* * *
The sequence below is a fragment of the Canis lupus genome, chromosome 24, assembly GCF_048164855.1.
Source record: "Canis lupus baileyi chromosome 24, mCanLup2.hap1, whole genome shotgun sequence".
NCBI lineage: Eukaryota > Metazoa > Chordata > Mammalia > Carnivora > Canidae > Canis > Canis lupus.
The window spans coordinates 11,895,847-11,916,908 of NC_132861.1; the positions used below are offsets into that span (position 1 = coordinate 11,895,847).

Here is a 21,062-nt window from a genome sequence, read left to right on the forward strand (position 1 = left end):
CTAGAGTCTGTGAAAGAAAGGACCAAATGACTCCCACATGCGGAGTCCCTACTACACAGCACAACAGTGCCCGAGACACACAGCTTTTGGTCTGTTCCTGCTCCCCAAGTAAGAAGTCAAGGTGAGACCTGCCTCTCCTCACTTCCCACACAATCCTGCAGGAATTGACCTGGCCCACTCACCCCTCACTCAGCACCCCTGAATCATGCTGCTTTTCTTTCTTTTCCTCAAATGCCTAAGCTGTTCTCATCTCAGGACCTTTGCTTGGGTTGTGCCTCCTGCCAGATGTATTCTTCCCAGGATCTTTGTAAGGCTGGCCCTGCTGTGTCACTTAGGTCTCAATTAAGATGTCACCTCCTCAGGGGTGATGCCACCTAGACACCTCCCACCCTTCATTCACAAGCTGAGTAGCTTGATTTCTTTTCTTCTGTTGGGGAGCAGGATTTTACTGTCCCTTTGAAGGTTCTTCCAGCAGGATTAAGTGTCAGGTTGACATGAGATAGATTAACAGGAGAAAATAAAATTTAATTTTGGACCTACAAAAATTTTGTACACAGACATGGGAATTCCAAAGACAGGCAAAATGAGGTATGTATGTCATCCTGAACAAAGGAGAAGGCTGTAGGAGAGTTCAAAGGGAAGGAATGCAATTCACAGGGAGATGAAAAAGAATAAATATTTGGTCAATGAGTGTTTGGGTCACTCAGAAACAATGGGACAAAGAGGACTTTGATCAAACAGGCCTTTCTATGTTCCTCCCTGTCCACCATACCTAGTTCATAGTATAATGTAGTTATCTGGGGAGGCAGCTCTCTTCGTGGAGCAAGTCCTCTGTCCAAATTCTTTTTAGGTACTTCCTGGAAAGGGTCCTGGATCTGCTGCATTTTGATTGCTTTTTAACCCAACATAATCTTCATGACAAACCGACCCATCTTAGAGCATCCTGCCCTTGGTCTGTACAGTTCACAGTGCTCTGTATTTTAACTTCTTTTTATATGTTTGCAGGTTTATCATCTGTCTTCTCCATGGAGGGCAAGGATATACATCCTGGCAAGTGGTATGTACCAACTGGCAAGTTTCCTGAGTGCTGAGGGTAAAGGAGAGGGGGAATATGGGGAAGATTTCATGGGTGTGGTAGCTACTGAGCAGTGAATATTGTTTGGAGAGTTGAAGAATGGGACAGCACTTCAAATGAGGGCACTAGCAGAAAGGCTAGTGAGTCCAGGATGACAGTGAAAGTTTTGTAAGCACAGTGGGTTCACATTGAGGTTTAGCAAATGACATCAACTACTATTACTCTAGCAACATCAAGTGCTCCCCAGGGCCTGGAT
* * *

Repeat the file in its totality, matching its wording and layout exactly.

The sequence below is a fragment of the Canis lupus genome, chromosome 24, assembly GCF_048164855.1.
Source record: "Canis lupus baileyi chromosome 24, mCanLup2.hap1, whole genome shotgun sequence".
NCBI lineage: Eukaryota > Metazoa > Chordata > Mammalia > Carnivora > Canidae > Canis > Canis lupus.
The window spans coordinates 11,895,847-11,916,908 of NC_132861.1; the positions used below are offsets into that span (position 1 = coordinate 11,895,847).

Here is a 21,062-nt window from a genome sequence, read left to right on the forward strand (position 1 = left end):
CTAGAGTCTGTGAAAGAAAGGACCAAATGACTCCCACATGCGGAGTCCCTACTACACAGCACAACAGTGCCCGAGACACACAGCTTTTGGTCTGTTCCTGCTCCCCAAGTAAGAAGTCAAGGTGAGACCTGCCTCTCCTCACTTCCCACACAATCCTGCAGGAATTGACCTGGCCCACTCACCCCTCACTCAGCACCCCTGAATCATGCTGCTTTTCTTTCTTTTCCTCAAATGCCTAAGCTGTTCTCATCTCAGGACCTTTGCTTGGGTTGTGCCTCCTGCCAGATGTATTCTTCCCAGGATCTTTGTAAGGCTGGCCCTGCTGTGTCACTTAGGTCTCAATTAAGATGTCACCTCCTCAGGGGTGATGCCACCTAGACACCTCCCACCCTTCATTCACAAGCTGAGTAGCTTGATTTCTTTTCTTCTGTTGGGGAGCAGGATTTTACTGTCCCTTTGAAGGTTCTTCCAGCAGGATTAAGTGTCAGGTTGACATGAGATAGATTAACAGGAGAAAATAAAATTTAATTTTGGACCTACAAAAATTTTGTACACAGACATGGGAATTCCAAAGACAGGCAAAATGAGGTATGTATGTCATCCTGAACAAAGGAGAAGGCTGTAGGAGAGTTCAAAGGGAAGGAATGCAATTCACAGGGAGATGAAAAAGAATAAATATTTGGTCAATGAGTGTTTGGGTCACTCAGAAACAATGGGACAAAGAGGACTTTGATCAAACAGGCCTTTCTATGTTCCTCCCTGTCCACCATACCTAGTTCATAGTATAATGTAGTTATCTGGGGAGGCAGCTCTCTTCGTGGAGCAAGTCCTCTGTCCAAATTCTTTTTAGGTACTTCCTGGAAAGGGTCCTGGATCTGCTGCATTTTGATTGCTTTTTAACCCAACATAATCTTCATGACAAACCGACCCATCTTAGAGCATCCTGCCCTTGGTCTGTACAGTTCACAGTGCTCTGTATTTTAACTTCTTTTTATATGTTTGCAGGTTTATCATCTGTCTTCTCCATGGAGGGCAAGGATATACATCCTGGCAAGTGGTATGTACCAACTGGCAAGTTTCCTGAGTGCTGAGGGTAAAGGAGAGGGGGAATATGGGGAAGATTTCATGGGTGTGGTAGCTACTGAGCAGTGAATATTGTTTGGAGAGTTGAAGAATGGGACAGCACTTCAAATGAGGGCACTAGCAGAAAGGCTAGTGAGTCCAGGATGACAGTGAAAGTTTTGTAAGCACAGTGGGTTCACATTGAGGTTTAGCAAATGACATCAACTACTATTACTCTAGCAACATCAAGTGCTCCCCAGGGCCTGGAT